Monday, November 29, 2010
I told you I would post about the Sandlewood Jacket once I had finished mine, did I not?
Well, a couple of weeks ago... I finished it!
Did I mention how much I love this pattern?
Well, I do.
I really can't wait to make more.
Lots and lots more.
I am sorry if these photos don't do the Sandlewood Jacket any justice, but it is hard to photograph yourself after dark and here in Maine it gets dark this time of year at about 3:30.
(I know, yuck.)
I made the jacket with a brown and pink floral for the exterior, and for the interior I used the Sandlewood print by Amy Butler (this is the same print that they used for the coat on the cover of the pattern), which means I did the fancy-schmancy cutting.
Can I just take this moment to explain that fancy-schmancy cutting is not hard?
You just need to enjoy the process of laying out your pattern pieces is all.
Normally I am not one to enjoy the process of cutting ANYTHING, so if I can find the joy in this then so can you.
I love that the jacket is reversible and I love how flattering it is.
Not sure that a loooong jacket in the Sandlewood print is for you?
The pattern has lots of options for different hem-lengths and sleeve lengths.
Here is my friend Hannah; she was in my recent Sandlewood Jacket class.
(Warning: anyone who takes one of my classes is fair game for modeling their creations on the blog. You wave your right to anonymity as soon as you hit the front steps!)
As you can see, Hannah's Sandlewood Jacket looks completely different from mine, for a bunch of reasons:
• Different hem and sleeve length from mine (Hannah made the short jacket with the long sleeve option).
• Different fabrics from mine (she made this lovely specimen out of an espresso-colored cotton/linen blend and a graphic, flowery Amy Butler print for the lining).
• Different body from mine... (although I am suspicious of how someone who seems to love baked goods as much as I do and has had two children to boot can maintain such an amazing figure).
Regardless of my suspicions/insecurities, I think Hannah's jacket looks amazing!
Very "Japanese-y" don't you think?
Hannah, you did a great job, girl!
If you would like to make your very own Sandlewood Jacket (it will get a lot of action, I promise you), then here are some tips you should know that might make things a bit easier:
1) Please don't be scared of the fancy-schmancy cutting: the directions for cutting out the Sandlewood print are fabulously, disgustingly detailed and can be applied to cutting out any large scale print.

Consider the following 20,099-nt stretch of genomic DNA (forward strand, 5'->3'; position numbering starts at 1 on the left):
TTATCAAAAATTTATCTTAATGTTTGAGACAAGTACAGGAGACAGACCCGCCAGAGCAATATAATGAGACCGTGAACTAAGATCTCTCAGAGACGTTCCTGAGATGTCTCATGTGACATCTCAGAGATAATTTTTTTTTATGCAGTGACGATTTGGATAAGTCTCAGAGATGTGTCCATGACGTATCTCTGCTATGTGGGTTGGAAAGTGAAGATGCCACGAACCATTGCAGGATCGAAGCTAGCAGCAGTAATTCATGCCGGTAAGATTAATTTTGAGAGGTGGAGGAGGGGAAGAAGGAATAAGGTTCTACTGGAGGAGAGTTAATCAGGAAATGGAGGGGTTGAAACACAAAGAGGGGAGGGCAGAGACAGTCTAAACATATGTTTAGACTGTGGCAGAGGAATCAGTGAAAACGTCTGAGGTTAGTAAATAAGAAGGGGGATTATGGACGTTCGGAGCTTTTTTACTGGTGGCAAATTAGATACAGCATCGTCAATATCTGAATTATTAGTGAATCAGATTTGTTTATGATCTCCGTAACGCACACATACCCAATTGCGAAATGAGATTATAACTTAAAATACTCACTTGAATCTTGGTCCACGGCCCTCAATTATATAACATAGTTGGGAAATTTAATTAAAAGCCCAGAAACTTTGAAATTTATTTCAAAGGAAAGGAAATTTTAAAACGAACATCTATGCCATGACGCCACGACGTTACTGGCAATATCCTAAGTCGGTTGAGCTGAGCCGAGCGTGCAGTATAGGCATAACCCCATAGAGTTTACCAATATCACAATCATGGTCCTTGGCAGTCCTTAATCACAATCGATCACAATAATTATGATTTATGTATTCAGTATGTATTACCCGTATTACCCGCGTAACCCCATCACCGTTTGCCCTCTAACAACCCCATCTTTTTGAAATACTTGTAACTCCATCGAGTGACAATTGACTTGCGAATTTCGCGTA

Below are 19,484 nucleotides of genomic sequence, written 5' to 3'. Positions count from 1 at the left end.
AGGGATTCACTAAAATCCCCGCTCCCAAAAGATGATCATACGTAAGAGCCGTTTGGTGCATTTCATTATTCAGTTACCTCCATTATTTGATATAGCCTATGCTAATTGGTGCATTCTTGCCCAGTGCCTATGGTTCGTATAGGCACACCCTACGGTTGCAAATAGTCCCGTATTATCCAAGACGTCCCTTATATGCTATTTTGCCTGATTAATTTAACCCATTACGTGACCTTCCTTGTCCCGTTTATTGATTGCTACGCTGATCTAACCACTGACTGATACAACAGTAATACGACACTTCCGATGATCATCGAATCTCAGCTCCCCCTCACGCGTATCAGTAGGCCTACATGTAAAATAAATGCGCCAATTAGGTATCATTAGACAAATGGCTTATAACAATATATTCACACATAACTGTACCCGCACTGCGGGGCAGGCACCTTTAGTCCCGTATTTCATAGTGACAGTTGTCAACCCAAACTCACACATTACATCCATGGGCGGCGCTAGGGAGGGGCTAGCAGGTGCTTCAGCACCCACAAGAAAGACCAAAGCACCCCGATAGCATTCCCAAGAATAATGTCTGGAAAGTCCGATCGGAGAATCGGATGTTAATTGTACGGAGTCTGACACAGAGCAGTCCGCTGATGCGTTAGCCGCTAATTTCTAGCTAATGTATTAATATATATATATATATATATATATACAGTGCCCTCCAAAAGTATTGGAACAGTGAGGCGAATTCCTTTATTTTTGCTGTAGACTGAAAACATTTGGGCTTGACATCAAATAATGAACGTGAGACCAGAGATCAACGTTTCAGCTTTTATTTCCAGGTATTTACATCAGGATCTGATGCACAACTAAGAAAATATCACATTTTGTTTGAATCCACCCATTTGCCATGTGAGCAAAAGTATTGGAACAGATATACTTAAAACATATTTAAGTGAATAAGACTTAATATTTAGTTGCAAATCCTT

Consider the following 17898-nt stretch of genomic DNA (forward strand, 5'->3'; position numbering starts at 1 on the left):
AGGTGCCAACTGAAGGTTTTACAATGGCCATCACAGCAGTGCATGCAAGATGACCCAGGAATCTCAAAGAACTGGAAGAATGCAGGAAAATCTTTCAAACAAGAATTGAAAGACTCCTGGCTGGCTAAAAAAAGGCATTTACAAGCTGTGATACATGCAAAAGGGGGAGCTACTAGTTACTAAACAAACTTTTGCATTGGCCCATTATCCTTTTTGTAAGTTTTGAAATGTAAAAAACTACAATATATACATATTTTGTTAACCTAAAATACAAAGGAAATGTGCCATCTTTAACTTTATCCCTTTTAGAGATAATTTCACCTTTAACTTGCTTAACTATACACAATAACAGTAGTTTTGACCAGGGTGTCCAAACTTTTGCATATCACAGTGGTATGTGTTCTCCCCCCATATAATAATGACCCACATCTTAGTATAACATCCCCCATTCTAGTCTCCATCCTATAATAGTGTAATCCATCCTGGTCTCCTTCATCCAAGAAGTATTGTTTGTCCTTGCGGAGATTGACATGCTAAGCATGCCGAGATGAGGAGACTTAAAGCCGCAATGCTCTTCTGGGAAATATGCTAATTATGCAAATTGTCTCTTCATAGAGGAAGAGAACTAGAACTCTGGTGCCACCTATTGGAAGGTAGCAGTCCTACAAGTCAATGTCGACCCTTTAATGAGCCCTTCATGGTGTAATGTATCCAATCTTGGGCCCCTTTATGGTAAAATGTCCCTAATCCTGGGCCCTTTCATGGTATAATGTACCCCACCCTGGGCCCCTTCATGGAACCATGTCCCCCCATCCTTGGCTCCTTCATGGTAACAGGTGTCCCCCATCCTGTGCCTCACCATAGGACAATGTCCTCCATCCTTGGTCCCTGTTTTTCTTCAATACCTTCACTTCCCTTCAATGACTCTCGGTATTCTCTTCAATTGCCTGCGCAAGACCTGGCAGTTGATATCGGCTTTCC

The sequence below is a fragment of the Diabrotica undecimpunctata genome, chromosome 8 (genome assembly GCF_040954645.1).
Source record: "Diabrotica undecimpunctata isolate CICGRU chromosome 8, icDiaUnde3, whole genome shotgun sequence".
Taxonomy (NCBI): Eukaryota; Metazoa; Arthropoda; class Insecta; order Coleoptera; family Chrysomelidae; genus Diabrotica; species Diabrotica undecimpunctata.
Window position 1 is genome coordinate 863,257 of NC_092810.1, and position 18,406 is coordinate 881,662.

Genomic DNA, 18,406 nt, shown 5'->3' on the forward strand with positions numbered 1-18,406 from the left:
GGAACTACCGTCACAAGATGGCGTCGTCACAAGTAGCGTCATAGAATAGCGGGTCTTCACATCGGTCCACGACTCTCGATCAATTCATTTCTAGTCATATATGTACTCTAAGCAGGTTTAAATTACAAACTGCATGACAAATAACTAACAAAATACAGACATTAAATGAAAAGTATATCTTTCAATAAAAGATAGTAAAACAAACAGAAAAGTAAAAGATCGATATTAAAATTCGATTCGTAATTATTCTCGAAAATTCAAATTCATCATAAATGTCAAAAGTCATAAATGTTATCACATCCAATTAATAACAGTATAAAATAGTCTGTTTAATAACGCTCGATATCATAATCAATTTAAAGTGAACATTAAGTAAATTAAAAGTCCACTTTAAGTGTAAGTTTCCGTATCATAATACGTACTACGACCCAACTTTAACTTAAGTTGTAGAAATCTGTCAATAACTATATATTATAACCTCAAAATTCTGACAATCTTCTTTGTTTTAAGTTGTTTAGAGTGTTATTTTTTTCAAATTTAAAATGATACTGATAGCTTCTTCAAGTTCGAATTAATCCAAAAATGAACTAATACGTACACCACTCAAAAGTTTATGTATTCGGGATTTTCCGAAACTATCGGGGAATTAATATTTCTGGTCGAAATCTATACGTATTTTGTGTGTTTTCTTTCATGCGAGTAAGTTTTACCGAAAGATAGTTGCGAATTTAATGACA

2) Far be it from me to suggest a change to an Amy Butler pattern (the gal clearly knows what she is talking about), but when it came time to hem this baby at the bottom and the sleeves, I hemmed the bottom the way Amy suggests, and it was hard.
There was a lot of excess fabric to ease in.
I did it, it was do-able, but this ain't my first rodeo.
When I taught the class and when I hemmed my sleeves, I simply folded the raw edges of both the lining and the exterior in towards their respective wrong edges by 1/2", pinned in place and topstitched.
This not only worked great and was a lot easier than Amy's method for hemming (where you turn the exterior and lining 1/4" towards the lining, then to finish the raw edge you fold the entire shebang in towards the lining again by an inch or so, meaning there are four layers of fabrics -not to mention any interfacings- that need to be hemmed-up by hand), it made the hemming much less bulky and meant that I didn't need to do anything by hand.
What's not to love?
(Forgive me, Amy... I'm your biggest fan!)
In summary: Sandlewood Jacket is a winner.
The pattern is quick and easy to follow, the coat is reverisble and the results are fabulous. Plus any pattern that has less than two pages of directions and only four pattern pieces to cut-out is for me, I tell you.
Just right for some holiday parties, I'd say.
Maybe with one of those twinkly, sparkly, feathery headbands.... hmmm...
I'll see you again soon!
Posted by Rhea Butler at 6:19 PM